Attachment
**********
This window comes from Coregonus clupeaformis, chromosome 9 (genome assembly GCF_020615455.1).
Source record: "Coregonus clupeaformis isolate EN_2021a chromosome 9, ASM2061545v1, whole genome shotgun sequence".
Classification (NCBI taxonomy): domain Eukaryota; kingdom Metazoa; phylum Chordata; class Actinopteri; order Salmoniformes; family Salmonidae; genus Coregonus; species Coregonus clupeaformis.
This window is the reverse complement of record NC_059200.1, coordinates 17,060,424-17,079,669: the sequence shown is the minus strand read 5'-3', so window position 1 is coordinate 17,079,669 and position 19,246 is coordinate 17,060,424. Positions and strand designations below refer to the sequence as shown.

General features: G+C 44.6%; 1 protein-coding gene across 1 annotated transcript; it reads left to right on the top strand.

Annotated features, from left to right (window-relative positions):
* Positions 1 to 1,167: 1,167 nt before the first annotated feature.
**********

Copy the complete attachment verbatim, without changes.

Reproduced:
This window comes from Coregonus clupeaformis, chromosome 9 (genome assembly GCF_020615455.1).
Source record: "Coregonus clupeaformis isolate EN_2021a chromosome 9, ASM2061545v1, whole genome shotgun sequence".
Classification (NCBI taxonomy): domain Eukaryota; kingdom Metazoa; phylum Chordata; class Actinopteri; order Salmoniformes; family Salmonidae; genus Coregonus; species Coregonus clupeaformis.
This window is the reverse complement of record NC_059200.1, coordinates 17,060,424-17,079,669: the sequence shown is the minus strand read 5'-3', so window position 1 is coordinate 17,079,669 and position 19,246 is coordinate 17,060,424. Positions and strand designations below refer to the sequence as shown.

General features: G+C 44.6%; 1 protein-coding gene across 1 annotated transcript; it reads left to right on the top strand.

Annotated features, from left to right (window-relative positions):
* Positions 1 to 1,167: 1,167 nt before the first annotated feature.